Master of Arts in Counseling/Master of Arts (Biblical and Theological Studies) Curriculum Plan

Foundational Studies: 10 credits
BT501 Hermeneutics 2
BT502 Understanding Biblical Theology 2
CS501 Loving God and Others 2
CS502 Growing in Prayer and Other Key Spiritual Disciplines 2
MF500 Intro to Theological Study and Ministry Formation (P/F graded, lab fee) 0
ML506 Ministerial Ethics 2
Biblical Studies: 12 credits
Interpreting Genesis to Song of Solomon 4
Interpreting Prophets to Gospels 4
Interpreting Acts to Revelation 4
Theological Studies: 14 Credits
CH502 Learning from Church History 2
TH501 Knowing the Living God: Theology I 4
TH502 Glorifying the Word of Life: Theology II 4
TH503 Living as the Community of the Spirit: Theology III 4
Restricted Biblical/Theological Electives: 12 credits
With advisor's consent, select courses from BL, BT, CH, NT, OT or TH prefixes. Students are encouraged to consider using part of these electives for study in the biblical languages.
Clinical Mental Health Counseling Specialization (CACREP accredited; Portland Campus only)
Counseling Studies: 60 credits
CNS501 Clinical Foundations: Basic Counseling Skills/Interventions 2
CNS502 Psychological Theory and Techniques 2
CNS503 Family Systems Therapy 2
CNS504 Psychotherapeutic Systems 2
CNS505 Psychopathology 3
CNS506 Legal and Ethical Issues 3
CNS507 Human Life Span Development 3
CNS508 Integrative Issues in Counseling 2
CNS509 Advanced Integration in Counseling 2
CNS510 Spiritual Development and Assessment 2
CNS512 Group Counseling 2
CNS513 Social and Cultural Foundations 2
CNS516 Marriage and Couple Counseling 2
CNS518 Career and Lifestyle Development 2
CNS519 Treatment Planning and Outcome Assessment 1
CNS520 Professional Orientation 1
CNS523 Human Sexuality 2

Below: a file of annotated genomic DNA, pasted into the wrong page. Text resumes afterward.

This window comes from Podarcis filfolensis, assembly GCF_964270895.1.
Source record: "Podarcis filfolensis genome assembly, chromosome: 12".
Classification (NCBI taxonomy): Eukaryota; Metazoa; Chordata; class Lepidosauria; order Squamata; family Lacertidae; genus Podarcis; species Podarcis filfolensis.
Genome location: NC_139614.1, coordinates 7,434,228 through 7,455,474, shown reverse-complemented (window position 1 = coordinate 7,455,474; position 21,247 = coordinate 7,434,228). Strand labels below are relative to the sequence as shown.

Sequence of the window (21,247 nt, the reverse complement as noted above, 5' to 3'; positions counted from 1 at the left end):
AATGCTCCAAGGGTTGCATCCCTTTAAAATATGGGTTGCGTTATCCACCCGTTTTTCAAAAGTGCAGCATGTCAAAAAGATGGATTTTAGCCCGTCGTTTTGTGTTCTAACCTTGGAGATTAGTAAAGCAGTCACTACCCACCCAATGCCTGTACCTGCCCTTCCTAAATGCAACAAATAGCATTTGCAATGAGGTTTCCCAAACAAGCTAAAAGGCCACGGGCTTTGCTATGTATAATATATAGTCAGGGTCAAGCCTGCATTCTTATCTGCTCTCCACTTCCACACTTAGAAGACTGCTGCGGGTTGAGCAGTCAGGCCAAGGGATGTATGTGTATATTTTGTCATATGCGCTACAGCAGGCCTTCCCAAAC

CNS524 Research in Counseling and Family Studies 2
CNS525 Tests and Measurements 3
CNS526 Psychopharmacology 1
CNS528 Neuropsychology and Intro to Psychopharmacology 1
CNS529 Counseling Addictions 2
CNS530 Counseling Practicum 2
CNS531 Internship Case Conference I 2
CNS532 Internship Case Conference II 2
CNS533 Internship Case Conference III 2
CNS534 Internship Case Conference IV 2
CNS544 Counseling Violence and Abuse Issues 1
CNS557 Emergency Preparedness: Suicide Prevention 1
CNS558 Emergency Preparedness: Trauma Counseling 1
CNS5XX Counseling electives (Consult with department advisor) 3
CNS581 Comprehensive Clinical Integration Paper 0
Marriage, Couple, and Family Counseling Specialization (Sacramento and San Jose Campus only)
Marital and Family Therapy/Counseling Studies: 60 credits
CNS501 Clinical Foundations: Basic Counseling Skills/Interventions 2
CNS502 Psychological Theory and Techniques 3
CNS503 Family Systems Therapy 3
CNS504 Psychotherapeutic Systems 2
CNS505 Psychopathology 3
CNS506 Legal and Ethical Issues 2
CNS507 Human Life Span Development 3
CNS508 Integrative Issues in Counseling 2
CNS509 Advanced Integration in Counseling 2
CNS510 Spiritual Development and Assessment 2
CNS512 Group Counseling 3
CNS513 Social and Cultural Foundations 2
CNS516 Marriage and Couple Counseling 3
CNS517 Child and Adolescent Therapy 2
CNS518 Career and Lifestyle Development 2
CNS523 Human Sexuality 2
CNS524 Research in Counseling and Family Studies 2
CNS525 Tests and Measurements 3
CNS526 -or- Psychopharmacology
CNS527 Physiology, Pharmacology, and Addiction
CNS529 Counseling Addictions 2
CNS530 Counseling Practicum I 2
CNS531 Counseling Practicum II 2
CNS532 Counseling Practicum III 2
CNS544 Counseling Violence and Abuse Issues 3
CNS553 Human Services 2
CNS559 Emergency Preparedness: Crisis Management 2